Benchmarking Software: an Analysis of Far Cry 2 Settings under AMD and NVIDIA

Before we get started, let's take a look at our test setup:

Platform: ASUS Rampage II Extreme, Core i7-965, 6GB DDR3-1333, Intel SSD
AMD Driver: Final 8.10 hotfix
NVIDIA Driver: 180.44

Our first goal in getting our testing rolling was to find out what to test and to understand the settings in the game better. We spent time playing the game at different quality levels with different hardware like we generally do. But because we wanted to take advantage of the benchmark tool, we decided to collect a bit of data on different settings with one card from AMD and one card from NVIDIA. We look at three different quality levels under two different DX APIs with two different AA settings across five different resolutions. For those keeping count, that's 60 tests per card or 120 tests total for this section.

The result isn't as much like our usual hardware focused tests, as this provides us with more of an analysis of the game itself. We get a better perspective on how the game responds in different situations with different hardware on different platforms without the need to test every piece of hardware out there. Our hope was that this page could help people who are running a particular setup see generally how performance might change if they tweaked one of the variables. Of course, you can't predict specific performance with this, as there isn't enough data for interpolation purposes, but knowing the general trend and what sort of changes make the largest differences can still be useful.

This test is run with our custom timedemo rather than any of the built in benchmarks.

The cards we chose are the highest end NVIDIA and AMD single GPU solutions (the GeForce GTX 280 and the Radeon HD 4870 1GB). While not everyone will have these cards, we were able to test the broadest range of playable data with them. We'll start our analysis with the NVIDIA hardware in DX9 and DX10.

Now take a deep breath because these graphs can be a little tricky. Each graph is only 6 resolution scaling lines, but you'll want to approach them by looking at two groups of three: blue diamonds, red squares, green triangles are no antialiasing, while purple X, blue *, orange circles are 4xAA.

Under DX9 and NVIDIA hardware, High quality performs significantly higher than Very High quality both with and without AA. Moving from Very High quality to High quality gives at best a 47% increase in performance while the worst case is 27% with 4xAA and 37% without. Performance increases in this case generally trend downward as resolution increases. We also see that High quality 4xAA outperforms Very High quality with no AA. While there is a crossover point, Very High quality with 4xAA also performs very similarly to Ultra High quality with no AA.

Moving to DX10 under NVIDIA hardware, High quality performance takes a dive while the rest of the numbers stay relatively stable. This basic indication here is that DX9 won't gain you much performance (and will sometimes drop your performance a bit) unless you are looking at High quality mode at which case it could be very worth it to run DX9. As a further consequence, the performance benefit of dropping down to High quality in DX10 mode makes it essentailly useless. High quality with 4xAA looses the advantage over Very High quality with no AA. Very High quality or better is the way to go under DX10, and DX9 should only be paired with High quality mode or lower.

The analysis of the AMD data is very similar to what we see with NVIDIA. We see the same big performance advantage of High quality DX9 with DX10 actually increasing performance at the higher quality levels (the exception is at 2560x1600 where performance drops off more sharply than the GTX 280). The major difference here is in the fact that moving from Ultra High quality to Very High quality gives you a much larger performance increase under AMD than NVIDIA. This means that Very High 4xAA has a larger advantage over Ultra High with no AA (except at 2560x1600), and that it is more worth it to drop back to a lower quality setting to gain performance on AMD hardware. We still recommend Ultra High quality though, unless 4xAA is something you just can't live with out (in that case, Very High quality plus 4xAA is probably the way to go).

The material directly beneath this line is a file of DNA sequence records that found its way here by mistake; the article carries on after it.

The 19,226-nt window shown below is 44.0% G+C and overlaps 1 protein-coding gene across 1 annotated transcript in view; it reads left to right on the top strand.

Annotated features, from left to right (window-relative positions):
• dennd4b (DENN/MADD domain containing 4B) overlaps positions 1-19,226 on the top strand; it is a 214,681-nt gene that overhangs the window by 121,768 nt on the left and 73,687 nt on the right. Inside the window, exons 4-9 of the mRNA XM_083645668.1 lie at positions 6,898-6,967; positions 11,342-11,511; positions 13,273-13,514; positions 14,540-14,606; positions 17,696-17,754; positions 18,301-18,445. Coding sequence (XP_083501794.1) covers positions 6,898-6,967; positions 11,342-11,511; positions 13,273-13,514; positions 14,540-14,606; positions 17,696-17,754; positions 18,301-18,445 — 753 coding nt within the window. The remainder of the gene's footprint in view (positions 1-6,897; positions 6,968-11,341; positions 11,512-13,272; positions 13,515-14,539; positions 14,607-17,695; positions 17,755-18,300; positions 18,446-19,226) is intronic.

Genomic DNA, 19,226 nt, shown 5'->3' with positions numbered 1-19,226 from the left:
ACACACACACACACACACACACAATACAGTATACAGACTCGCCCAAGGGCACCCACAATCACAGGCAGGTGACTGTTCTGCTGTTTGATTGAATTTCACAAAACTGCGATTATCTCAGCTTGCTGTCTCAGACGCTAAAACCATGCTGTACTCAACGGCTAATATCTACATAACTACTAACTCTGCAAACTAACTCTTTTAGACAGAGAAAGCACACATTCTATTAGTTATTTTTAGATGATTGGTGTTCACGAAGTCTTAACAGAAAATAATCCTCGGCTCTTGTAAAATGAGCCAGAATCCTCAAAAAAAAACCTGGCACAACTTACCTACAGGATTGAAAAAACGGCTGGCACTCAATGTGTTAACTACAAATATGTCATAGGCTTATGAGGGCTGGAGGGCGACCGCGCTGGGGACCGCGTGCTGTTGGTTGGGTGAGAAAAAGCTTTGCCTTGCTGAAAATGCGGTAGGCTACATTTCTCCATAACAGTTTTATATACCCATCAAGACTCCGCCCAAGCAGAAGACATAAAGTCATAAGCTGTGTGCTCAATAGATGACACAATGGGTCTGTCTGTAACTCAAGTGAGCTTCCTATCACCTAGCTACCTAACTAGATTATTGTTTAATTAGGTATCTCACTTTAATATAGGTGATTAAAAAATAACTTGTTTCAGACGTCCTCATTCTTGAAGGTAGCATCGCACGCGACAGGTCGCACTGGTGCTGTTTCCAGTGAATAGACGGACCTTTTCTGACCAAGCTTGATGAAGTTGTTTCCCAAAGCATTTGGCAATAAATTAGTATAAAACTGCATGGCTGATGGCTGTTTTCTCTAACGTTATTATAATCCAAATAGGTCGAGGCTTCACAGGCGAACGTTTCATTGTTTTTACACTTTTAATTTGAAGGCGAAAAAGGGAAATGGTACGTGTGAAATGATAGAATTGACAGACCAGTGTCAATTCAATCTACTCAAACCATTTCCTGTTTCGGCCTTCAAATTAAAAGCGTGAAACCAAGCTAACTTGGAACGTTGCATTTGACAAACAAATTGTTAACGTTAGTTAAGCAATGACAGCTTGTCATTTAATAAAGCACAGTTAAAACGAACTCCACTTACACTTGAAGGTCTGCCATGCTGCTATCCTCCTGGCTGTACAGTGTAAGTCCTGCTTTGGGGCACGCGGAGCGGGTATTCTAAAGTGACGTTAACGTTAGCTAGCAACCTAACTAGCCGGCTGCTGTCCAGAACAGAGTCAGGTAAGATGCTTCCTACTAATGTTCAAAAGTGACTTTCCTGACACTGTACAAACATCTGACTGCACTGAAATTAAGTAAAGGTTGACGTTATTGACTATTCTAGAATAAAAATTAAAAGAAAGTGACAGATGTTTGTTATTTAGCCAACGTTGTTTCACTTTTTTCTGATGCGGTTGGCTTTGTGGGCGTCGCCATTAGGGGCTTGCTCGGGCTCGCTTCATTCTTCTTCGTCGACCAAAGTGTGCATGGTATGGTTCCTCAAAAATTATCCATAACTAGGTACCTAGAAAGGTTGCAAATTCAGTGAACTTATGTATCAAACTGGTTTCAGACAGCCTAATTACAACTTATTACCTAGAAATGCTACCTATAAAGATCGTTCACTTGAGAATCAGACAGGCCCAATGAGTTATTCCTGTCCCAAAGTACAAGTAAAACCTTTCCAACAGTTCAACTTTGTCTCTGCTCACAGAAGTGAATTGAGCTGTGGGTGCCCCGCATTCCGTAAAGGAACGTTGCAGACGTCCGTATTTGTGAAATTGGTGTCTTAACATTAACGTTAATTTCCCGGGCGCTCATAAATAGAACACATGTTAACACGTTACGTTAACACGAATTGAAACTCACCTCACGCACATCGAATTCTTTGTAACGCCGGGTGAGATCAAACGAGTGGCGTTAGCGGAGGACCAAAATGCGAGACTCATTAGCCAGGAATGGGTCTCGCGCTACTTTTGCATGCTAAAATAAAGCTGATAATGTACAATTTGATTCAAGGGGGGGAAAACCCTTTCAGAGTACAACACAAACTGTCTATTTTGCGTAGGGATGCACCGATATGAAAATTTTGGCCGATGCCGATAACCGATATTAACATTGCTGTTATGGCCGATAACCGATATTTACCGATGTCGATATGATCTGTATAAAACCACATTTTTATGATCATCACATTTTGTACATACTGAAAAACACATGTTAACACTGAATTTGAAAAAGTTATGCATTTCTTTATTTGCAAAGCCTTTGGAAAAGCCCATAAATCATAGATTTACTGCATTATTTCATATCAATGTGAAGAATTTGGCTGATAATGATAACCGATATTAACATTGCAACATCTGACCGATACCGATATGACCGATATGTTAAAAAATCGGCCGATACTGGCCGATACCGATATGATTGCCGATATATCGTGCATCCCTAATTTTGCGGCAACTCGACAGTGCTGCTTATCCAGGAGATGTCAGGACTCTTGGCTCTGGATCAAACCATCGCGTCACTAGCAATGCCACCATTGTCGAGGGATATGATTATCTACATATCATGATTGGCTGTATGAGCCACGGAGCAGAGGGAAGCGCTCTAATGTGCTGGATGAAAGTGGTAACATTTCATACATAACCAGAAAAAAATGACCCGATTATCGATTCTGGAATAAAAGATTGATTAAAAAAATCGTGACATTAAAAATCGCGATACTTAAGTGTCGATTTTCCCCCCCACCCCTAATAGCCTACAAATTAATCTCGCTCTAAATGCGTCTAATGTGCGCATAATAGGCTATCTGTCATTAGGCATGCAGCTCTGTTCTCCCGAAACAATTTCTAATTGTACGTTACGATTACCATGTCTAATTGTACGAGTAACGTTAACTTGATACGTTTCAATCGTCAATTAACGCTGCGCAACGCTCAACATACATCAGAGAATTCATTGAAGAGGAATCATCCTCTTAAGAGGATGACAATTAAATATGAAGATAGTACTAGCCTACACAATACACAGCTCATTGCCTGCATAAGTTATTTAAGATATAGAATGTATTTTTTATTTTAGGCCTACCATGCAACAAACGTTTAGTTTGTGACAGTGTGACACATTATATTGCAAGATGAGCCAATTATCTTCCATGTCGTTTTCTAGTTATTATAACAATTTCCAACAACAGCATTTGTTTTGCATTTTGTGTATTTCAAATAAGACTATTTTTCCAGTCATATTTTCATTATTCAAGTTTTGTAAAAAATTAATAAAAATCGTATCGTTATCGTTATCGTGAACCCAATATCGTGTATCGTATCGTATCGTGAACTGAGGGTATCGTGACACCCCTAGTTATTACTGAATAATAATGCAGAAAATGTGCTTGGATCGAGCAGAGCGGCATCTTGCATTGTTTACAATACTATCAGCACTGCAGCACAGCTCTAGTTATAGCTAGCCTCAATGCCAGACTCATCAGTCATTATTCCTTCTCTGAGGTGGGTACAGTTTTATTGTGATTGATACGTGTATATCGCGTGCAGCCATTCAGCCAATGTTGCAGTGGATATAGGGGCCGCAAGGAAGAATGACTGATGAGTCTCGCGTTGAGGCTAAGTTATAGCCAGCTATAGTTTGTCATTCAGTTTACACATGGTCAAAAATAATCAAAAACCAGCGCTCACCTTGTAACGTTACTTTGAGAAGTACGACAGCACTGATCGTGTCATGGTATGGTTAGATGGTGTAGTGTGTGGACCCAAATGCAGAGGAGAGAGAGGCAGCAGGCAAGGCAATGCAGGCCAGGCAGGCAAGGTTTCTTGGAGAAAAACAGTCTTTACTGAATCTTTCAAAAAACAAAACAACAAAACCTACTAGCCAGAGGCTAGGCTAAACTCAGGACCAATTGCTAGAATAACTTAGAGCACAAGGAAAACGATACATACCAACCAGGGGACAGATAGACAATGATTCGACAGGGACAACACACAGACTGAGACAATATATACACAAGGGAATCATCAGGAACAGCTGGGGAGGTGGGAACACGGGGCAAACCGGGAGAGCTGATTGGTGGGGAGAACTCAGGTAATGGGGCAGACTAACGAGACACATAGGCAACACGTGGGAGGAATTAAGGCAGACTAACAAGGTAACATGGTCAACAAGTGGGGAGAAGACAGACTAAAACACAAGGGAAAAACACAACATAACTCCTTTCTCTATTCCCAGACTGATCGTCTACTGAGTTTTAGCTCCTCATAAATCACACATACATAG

The comparison we haven't made yet is NVIDIA versus AMD. These tests show that under DX10 AMD Radeon HD 4870 1GB is either higher performing than or performing on par with the NVIDIA GeForce GTX 280 (except at ultra high resolutions with 4xAA). This is very impressive due to the $100 price advantage (the GeForce GTX 280 comes in at 33% more expensive than the Radeon HD 4870 1GB at $400). If you've got a 2560x1600 monitor and want to run Ultra High quality with 4xAA, that's the only case where the GeForce GTX 280 is worth it, though you'll be pushing the playability limit there and SLI with two cheaper cards might be a better way to go.

Going forward, we will be looking at DX10 with Ultra High quality settings and will generally favor testing without AA as we feel that Ultra High quality is a better use of resources than 4xAA. For multi-GPU and high end testing, we will still try to include 4xAA numbers though. This custom timedemo will also be the test we stick with rather than the built in RanchSmall demo.

Index Testing with RanchSmall
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  • jhh979s - Thursday, November 27, 2008 - link

    I'm using a 4850 1GB and I play on ultra high at 1920x1080 with 4 or 8x AA cant remember which. I've never experienced any slowdown but I'm using DX9.
  • gochichi - Tuesday, November 25, 2008 - link

    OK, so the 4870 1GB does a much nicer job than the 4870 512MB right? What about the 1GB variants of the 4850?

    I don't have this game, not sure I really want it for $50.00 (I would buy it at $20.00 for instance). I have a 4850 512MB and am generally amazed by how well it feeds my 1920x1200 monitor.

    Let's not forget that Crysis and Far Cry 2 are interesting benchmarks but they are not actually some of the better games out there (going by the reviews).

    If you haven't been playing Call of Duty 4 because your hardware isn't up to par, a better "$200 question" is how the new Call of Duty runs. COD4 is one of those few upgrade worthy games, I'm pretty sure that Far Cry 2 is not. I technically wouldn't have to upgrade my setup to run it, and I can't even bring myself to pay $50.00 for the game. I'm not sure that many of you out there would want to spend even more than $50 to run this game. Most of us can't be upgrading for any old system hog that is released.

    Of course, if you're shopping for a new video card and one of them comes with a game you're interested in, it's going to sweeten the deal. When I was shopping, I was almost lured in by one that had "The Witcher" included. I knew I wouldn't buy that game separetely but it sounded interesting enough to lure me. It's all about the package and the price. Would I recommend the 4850 based on my experience? Absolutely. But NVIDIA is a great company and has been catching up nicely with driver updates. The only beef I have against NVIDIA is that they've been renaming their old parts with new names and that is absolutely unethical. Heck, Nvidia's naming scheme is so bizzarre that a 8800GT 640mb is considerably worse than a 8800GT 512MB.